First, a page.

East Texas broadband plan rolls on despite delays
By Jimmy Isaac firstname.lastname@example.org
Nov. 6, 2011 at 10 p.m.
Despite delays, an East Texas telecommunications provider is working to extend broadband Internet infrastructure through portions of the region in advance of a federal deadline.
Peoples Telephone Cooperative in Quitman learned in August 2010 that it would receive stimulus funding to build a fiber optic network to serve medical, educational and governmental agencies in 13 East Texas counties, including Camp, Smith, Titus, Van Zandt and Wood.
It will be a "middle-mile" network, meaning Peoples is connecting high-speed Internet links to schools, hospitals and agencies in the 13 counties. Peoples will be able to build and sell "end-use" infrastructure to residential or commercial customers.
"It has to be economically self-sustaining, so we have to hook up enough businesses and institutions to make this thing pay for itself, "co-op Assistant General Manager Steven Steele said.
Peoples has three years to complete the $40 million infrastructure plan or risk forfeiting $26 million in federal funding.
"I just think it is so critical for people in rural areas to have this service," Emory Mayor Cay House said.
This past week, Steele updated executive committee members of the East Texas Council of Governments in Kilgore about progress on the grant. ETCOG has actively pursued broadband infrastructure for the region in the past four years.
While a bulk of Northeast Texas is not part of the plan, recent news from Washington suggests more rural communities will see broadband infrastructure improvements through federal funding.
Peoples has provided telecommunications services in East Texas for more than 50 years and has offered wireless service in Wood and Rains counties since 1992. It is leveraging its assets to build and operate the broadband network, and is laying more than 600 miles of fiber optic cable in the region.
Once complete, East Texas' newest broadband network will connect with the Texas Lone Star Network, a group of 39 rural telecommunications carriers that also is connected to many of the state's educational institutions and medical facilities.
Steele said Peoples plans to offer GigE, an interface standard that allows high-speed transmission of video.
"We are trying to make an economical GigE offering because we feel that's where the rest of the world is moving to," he said. "We will have (10 gigabit ethernet port) available, but that's going to be a very expensive proposition."
Peoples' quest slowed this spring and summer after the March 11 earthquake and tsunami that hit Japan, shutting down manufacturing operations there that produced 35 percent of the world's optical fiber supply. As the world's largest telecommunications companies placed greater orders with U.S. companies, smaller companies and co-ops such as Peoples found it difficult to secure optical fiber.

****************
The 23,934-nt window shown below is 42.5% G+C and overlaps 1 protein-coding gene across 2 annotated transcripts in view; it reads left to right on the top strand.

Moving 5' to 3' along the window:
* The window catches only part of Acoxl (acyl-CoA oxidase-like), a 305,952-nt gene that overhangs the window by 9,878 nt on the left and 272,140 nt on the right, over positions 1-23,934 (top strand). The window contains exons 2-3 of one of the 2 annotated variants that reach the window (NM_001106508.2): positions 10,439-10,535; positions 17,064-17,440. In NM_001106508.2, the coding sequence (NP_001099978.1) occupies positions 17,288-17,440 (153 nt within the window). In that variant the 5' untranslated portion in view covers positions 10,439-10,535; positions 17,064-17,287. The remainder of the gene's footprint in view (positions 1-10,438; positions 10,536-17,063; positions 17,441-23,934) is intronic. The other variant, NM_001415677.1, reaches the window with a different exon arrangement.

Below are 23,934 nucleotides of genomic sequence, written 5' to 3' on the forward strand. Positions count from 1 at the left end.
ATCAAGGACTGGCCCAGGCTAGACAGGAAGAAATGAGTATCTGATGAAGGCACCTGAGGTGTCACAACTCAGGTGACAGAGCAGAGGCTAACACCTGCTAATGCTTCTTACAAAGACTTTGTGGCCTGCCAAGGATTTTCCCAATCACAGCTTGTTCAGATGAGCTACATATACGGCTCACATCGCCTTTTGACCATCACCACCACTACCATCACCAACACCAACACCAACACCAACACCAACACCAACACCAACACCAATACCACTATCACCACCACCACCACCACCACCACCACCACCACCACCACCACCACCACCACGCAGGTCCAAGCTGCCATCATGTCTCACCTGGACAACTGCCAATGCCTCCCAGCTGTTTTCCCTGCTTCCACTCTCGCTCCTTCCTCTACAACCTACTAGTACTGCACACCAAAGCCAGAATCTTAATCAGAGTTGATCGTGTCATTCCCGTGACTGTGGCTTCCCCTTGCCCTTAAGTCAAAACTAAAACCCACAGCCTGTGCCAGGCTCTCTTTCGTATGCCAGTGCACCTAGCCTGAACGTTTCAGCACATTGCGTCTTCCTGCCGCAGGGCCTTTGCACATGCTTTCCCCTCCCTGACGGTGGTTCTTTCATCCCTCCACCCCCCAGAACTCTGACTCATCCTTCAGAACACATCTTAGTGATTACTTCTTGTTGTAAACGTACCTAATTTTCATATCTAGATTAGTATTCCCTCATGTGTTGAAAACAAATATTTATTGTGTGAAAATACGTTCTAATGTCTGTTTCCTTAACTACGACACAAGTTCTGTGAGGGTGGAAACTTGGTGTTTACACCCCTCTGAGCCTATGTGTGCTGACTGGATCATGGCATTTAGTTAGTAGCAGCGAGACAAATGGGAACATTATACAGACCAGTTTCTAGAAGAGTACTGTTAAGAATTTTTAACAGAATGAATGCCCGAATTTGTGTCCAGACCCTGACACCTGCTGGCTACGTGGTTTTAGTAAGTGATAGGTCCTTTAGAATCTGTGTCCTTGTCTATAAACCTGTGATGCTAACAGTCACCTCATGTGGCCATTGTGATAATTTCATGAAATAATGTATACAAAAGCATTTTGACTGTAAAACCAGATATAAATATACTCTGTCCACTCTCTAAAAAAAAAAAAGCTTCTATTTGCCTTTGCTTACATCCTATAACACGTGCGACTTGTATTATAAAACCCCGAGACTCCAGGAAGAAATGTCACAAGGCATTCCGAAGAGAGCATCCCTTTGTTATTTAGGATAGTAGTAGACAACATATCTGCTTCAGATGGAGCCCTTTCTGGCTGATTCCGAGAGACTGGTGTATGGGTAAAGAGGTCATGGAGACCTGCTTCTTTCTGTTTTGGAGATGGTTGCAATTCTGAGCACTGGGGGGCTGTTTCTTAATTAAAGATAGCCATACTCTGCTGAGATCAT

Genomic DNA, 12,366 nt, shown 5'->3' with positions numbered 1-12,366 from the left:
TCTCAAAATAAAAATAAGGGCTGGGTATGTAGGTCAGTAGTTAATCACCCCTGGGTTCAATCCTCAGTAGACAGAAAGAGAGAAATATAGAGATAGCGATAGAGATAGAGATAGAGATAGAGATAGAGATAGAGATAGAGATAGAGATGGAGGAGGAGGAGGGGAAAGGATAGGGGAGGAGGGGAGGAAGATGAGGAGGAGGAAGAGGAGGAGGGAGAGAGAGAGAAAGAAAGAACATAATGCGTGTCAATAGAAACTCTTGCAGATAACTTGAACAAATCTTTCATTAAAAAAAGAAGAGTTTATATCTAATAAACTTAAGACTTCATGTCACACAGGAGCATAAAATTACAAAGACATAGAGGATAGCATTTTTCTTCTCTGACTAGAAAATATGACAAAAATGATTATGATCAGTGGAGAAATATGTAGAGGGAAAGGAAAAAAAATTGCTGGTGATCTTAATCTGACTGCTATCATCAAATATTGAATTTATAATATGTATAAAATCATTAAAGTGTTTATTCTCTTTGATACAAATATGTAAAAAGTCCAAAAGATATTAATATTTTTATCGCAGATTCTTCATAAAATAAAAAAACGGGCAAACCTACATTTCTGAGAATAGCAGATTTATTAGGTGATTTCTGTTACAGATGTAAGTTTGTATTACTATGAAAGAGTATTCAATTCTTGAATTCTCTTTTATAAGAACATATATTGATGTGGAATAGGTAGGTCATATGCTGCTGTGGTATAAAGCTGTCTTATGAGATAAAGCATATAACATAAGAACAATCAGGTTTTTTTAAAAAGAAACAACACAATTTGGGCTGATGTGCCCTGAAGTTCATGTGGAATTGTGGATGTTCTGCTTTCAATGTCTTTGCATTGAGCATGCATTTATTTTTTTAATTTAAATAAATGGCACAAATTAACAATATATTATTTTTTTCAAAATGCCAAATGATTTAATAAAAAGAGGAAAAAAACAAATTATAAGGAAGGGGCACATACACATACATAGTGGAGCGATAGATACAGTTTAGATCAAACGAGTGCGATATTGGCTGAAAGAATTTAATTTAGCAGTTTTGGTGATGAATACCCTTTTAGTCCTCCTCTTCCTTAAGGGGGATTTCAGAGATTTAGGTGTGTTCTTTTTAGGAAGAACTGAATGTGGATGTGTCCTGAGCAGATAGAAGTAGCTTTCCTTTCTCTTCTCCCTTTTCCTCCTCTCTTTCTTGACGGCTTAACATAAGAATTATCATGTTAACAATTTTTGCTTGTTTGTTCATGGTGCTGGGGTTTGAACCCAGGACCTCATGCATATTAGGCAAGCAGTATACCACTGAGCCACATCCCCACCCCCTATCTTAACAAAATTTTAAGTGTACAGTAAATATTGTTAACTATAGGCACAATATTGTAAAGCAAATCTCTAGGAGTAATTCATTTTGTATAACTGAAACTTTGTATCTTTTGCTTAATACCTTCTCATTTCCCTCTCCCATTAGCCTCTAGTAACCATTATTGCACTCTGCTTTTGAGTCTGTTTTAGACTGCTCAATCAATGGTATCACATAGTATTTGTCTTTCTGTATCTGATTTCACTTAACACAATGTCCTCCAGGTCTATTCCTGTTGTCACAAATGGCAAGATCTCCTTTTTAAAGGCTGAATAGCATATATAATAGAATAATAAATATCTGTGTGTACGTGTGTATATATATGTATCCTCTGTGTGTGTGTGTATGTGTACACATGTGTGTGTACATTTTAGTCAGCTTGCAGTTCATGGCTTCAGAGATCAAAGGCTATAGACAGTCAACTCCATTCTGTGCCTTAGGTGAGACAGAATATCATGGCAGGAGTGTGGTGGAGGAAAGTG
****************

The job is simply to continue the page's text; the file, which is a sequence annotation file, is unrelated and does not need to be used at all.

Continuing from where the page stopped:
"When ATT, CenturyTel and Verizon go to a supplier that I'm using, I very seldom get a phone call back, so you can imagine what it has done to my fiber supply. We have been slowed almost to a complete stop several times as far," Steele told members of the East Texas Council of Governments' Executive Committee on Thursday.
In response, Peoples crews began installing conduit in anticipation of optical fiber, he said. Once fiber is secured, crews can more quickly insert it into the conduit.
"We just got a couple of good shipments of fiber in, so we're putting fiber in as we speak."
Steele said Peoples is substantially done with first-phase work and building into phases II and III.
Conduit connecting Canton and Lindale were inserted with fiber this past week, while conduit installation is taking place between Wills Point and Quinlan. That work should conclude within two months.
Peoples also has begun work on Phase II - building broadband infrastructure between Mount Vernon and Mount Pleasant to ultimately connect to Northeast Texas Community College.
A second federal stimulus grant in 2009 to the Texas A&M University System also improves broadband infrastructure in a rural area.
As of Thursday, Peoples was receiving links from Dallas to its regional hub, the University of Texas Health Science Center at Tyler. From there, Texas A&M will connect to its satellite campus in Commerce using the grant, Steele said.
"That's why we're trying so hard to get Northeast Texas Community College connected to that," he said.
Peoples has found a delay of a different sort in Canton. As the co-op builds conduit for optical fiber south of Interstate 20 on Texas 19, it will encounter Canton's First Monday Trades Days. The more than 100-acre park has vendors on one side of Texas 19 and parking on the other side of the road, forcing Peoples to complete an environmental impact study before construction.
On Oct. 27, Federal Communications Commission regulators agreed to change an $8 billion national communications subsidy program to put more emphasis on providing high-speed Internet access to rural areas.
According to Reuters news agency, the plan shifts about $4.5 billion annually to providing broadband in areas considered rural or costly to serve. It would phase out funding for landline phone service over a period of several years.
"We are taking a system designed for the Alexander Graham bell era of rotary telephones and modernizing it for the era of Steve Jobs and the Internet future he imagined," FCC Chairman Julius Genachowski said.